What I Have Learned About Chickens

Wednesday, 10 October 2012

Even though I am as skint as a flint at the moment, I decided that my first ever payment from having a writing piece published should not be frittered away on bill-paying but should be spent on something good and nice, and maybe even vaguely symbolic.  So what did I buy with it?  A chook house.  A put-it-together-yourself version, the type that has you scratching your head for hours on end while you try and arrange all the pieces together.

The chook house was for Tristan.  I didn't realise I was going to be owning a chook until ... well, until it was a few days after he'd climbed through our fence from the yard next door, and still hadn't left.   I didn't know a whole lot about roosters until last Tuesday.  I'm still learning.

Some neighbourhood enquiries determined that he seemed to have been a street-chook for the previous week, hanging out on random front lawns and back deckings until he crossed into the yard while I was sitting outside.  So he was either lost, or dumped.

So I had myself a rooster.

Now the pieces of the chook house are arranged, and Tristan has a lovely new home.  He also has a few inhabitants to go with it - a couple of hens - Isa Browns, who I have quickly discovered are one of the "layer" breeds of the chicken fraternity.  Tristan, he's a rather more showy Light Sussex.  We haven't named the hens yet.  The poor things were a little scared.  Just like I was about letting them out of their pen.  The woman we bought them from said to keep them penned for a week.  Other places on the internet said a few days will suffice.  They looked so vitamin D deficient, poor things, that at the first sign of sun yesterday afternoon I let them out for a wander and a scratch.  I was a bit nervous about whether they would all return to the chook house at the end of the day.  When I went out there late yesterday afternoon, before it was dusk, they had rounded themselves up and were already ensconced in their "bedroom".

Before I bought the hens on the weekend, I had pretty much thought that Tristan was full-grown.  That was until we saw the giant sized roosters at the chicken place, which did make me gulp.  Those buggers were so big, their rrr-rrr-rrr-RRRRRrrrrrr crowing would wake up an entire suburb at a time and have me the hated sleep depriver of the street.

Hmmm.  Need to get the crowing sorted.

Some things I have discovered about roosters:

  • They roost.  Now, this is patently obvious.  But the name rooster is so familiar that years of use have rendered its meaning impotent.  And so I was interested to see Tristan make his home in a tree before we bought his chook house.  Chickens like to sleep off the ground.  It helps them remain a little less uneaten from dead-of-night foxes.
  • They like a chat.  If you say brrrr, they say brrrr back.  It's all quite sweet, really.
  • They crow.  Like, really early.  At 4.52.
  • There are several ways you can get them to stop crowing.  One is to situate a perch in the chook house that is close enough to the ceiling so that they don't have the requisite room to stretch out their neck, a necessity when crowing.  So far, this has not worked.  He has, however, put off his crowing a little.  This is one area where daylight savings is a welcome beast.  He doesn't start crowing now till, like, 5.30.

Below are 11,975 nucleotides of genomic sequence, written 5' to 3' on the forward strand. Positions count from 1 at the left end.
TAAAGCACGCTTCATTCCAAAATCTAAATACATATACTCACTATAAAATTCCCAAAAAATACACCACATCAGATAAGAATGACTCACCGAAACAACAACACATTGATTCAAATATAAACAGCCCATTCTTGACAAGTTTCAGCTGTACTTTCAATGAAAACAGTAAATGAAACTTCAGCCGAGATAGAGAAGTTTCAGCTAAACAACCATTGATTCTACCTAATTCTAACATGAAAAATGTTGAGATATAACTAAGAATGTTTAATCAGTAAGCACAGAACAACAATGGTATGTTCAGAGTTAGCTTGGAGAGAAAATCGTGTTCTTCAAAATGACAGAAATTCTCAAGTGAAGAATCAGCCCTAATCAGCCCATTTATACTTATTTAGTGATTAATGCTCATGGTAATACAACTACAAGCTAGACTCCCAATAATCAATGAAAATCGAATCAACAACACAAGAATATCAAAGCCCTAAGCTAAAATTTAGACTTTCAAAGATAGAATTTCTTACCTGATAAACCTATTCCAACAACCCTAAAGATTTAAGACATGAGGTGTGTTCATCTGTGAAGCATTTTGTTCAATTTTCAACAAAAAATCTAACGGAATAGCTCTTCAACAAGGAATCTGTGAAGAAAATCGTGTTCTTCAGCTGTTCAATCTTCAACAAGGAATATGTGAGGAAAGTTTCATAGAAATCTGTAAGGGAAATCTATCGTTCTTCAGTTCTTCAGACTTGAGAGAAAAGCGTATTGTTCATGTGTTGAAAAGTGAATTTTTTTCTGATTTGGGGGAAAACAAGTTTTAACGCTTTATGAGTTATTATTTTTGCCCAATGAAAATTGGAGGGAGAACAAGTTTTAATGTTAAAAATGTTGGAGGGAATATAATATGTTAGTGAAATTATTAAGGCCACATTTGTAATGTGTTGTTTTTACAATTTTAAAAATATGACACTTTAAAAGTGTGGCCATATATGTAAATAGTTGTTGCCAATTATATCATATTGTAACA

• Another way to stop them crowing is to darken the situation.  Put a tarp or something over the hutch.  In Tristan's case, there is a little window into the roosting part of his coop.  I plan on Blu-Taking something over it today to see if it will keep him quiet a little longer.  
  • Roosters crow for different reasons.  Some to do with impressing chickens, some to do with territory, some to do with the sight of food.  Tristan has some morning crowing going in response to a rooster a few streets over.  They like a game of crow tennis.  Luckily this isn't until sometime after 8 :)
  • Eating chicken when you have chickens raises some ethical questions.  I have always felt queasy about eating meat.  Been a vegetarian for stretches.  Only eat meat a few times a week.  Can lose my appetite when I consider it is a dead animal on my plate.  Eating meat is just plain bizarre.  It's just that we are so used to it that we don't really blink twice about it.  I read a Margaret Atwood story earlier in the year that was set in the future and in which people ate meat grown on racks in laboratories.  I had never considered that thought before then.  That made me a little queasy too when I first read about it.  Over the months, the thought has grown on me more and more.  Turns out it's not fiction, but fact.  Once lab-grown meat hits the stores, I will be the first guinea pig through the door to try.  So I can have my chooks and eat them too.


  1. What an excellent way to spend your first earnings from writing, Sue. I see you having a lotta fine fun with them chickens, not to mention getting inspired in unforeseen ways. I'll have some of the eggs, if you're selling:)

  2. Seeing your birds and reading about building the shook house touched me deeply. Congrats on selling your writing.

  3. I love the rooster tales. Jealous.

  4. so glad you spent writing payment on something so cool

    Kel @ www.cre8space.blogspot.com


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